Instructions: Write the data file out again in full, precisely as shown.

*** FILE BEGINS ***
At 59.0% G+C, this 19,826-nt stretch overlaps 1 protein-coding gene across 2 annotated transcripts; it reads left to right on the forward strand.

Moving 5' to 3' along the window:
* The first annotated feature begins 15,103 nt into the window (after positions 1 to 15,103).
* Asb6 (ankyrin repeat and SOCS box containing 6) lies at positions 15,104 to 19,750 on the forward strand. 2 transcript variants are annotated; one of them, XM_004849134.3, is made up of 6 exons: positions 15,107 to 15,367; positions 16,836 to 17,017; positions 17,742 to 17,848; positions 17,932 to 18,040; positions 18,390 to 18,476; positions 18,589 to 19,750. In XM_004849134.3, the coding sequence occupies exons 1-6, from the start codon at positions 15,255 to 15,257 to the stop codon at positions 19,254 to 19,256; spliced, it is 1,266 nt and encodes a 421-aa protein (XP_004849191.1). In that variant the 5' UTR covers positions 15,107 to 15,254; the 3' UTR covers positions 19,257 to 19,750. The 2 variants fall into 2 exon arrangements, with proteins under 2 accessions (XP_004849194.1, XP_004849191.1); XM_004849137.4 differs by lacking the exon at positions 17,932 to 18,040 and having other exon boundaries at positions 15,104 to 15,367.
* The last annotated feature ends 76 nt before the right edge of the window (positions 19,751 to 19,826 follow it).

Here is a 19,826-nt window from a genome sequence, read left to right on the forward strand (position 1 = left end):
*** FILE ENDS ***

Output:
At 59.0% G+C, this 19,826-nt stretch overlaps 1 protein-coding gene across 2 annotated transcripts; it reads left to right on the forward strand.

Moving 5' to 3' along the window:
* The first annotated feature begins 15,103 nt into the window (after positions 1 to 15,103).
* Asb6 (ankyrin repeat and SOCS box containing 6) lies at positions 15,104 to 19,750 on the forward strand. 2 transcript variants are annotated; one of them, XM_004849134.3, is made up of 6 exons: positions 15,107 to 15,367; positions 16,836 to 17,017; positions 17,742 to 17,848; positions 17,932 to 18,040; positions 18,390 to 18,476; positions 18,589 to 19,750. In XM_004849134.3, the coding sequence occupies exons 1-6, from the start codon at positions 15,255 to 15,257 to the stop codon at positions 19,254 to 19,256; spliced, it is 1,266 nt and encodes a 421-aa protein (XP_004849191.1). In that variant the 5' UTR covers positions 15,107 to 15,254; the 3' UTR covers positions 19,257 to 19,750. The 2 variants fall into 2 exon arrangements, with proteins under 2 accessions (XP_004849194.1, XP_004849191.1); XM_004849137.4 differs by lacking the exon at positions 17,932 to 18,040 and having other exon boundaries at positions 15,104 to 15,367.
* The last annotated feature ends 76 nt before the right edge of the window (positions 19,751 to 19,826 follow it).

Here is a 19,826-nt window from a genome sequence, read left to right on the forward strand (position 1 = left end):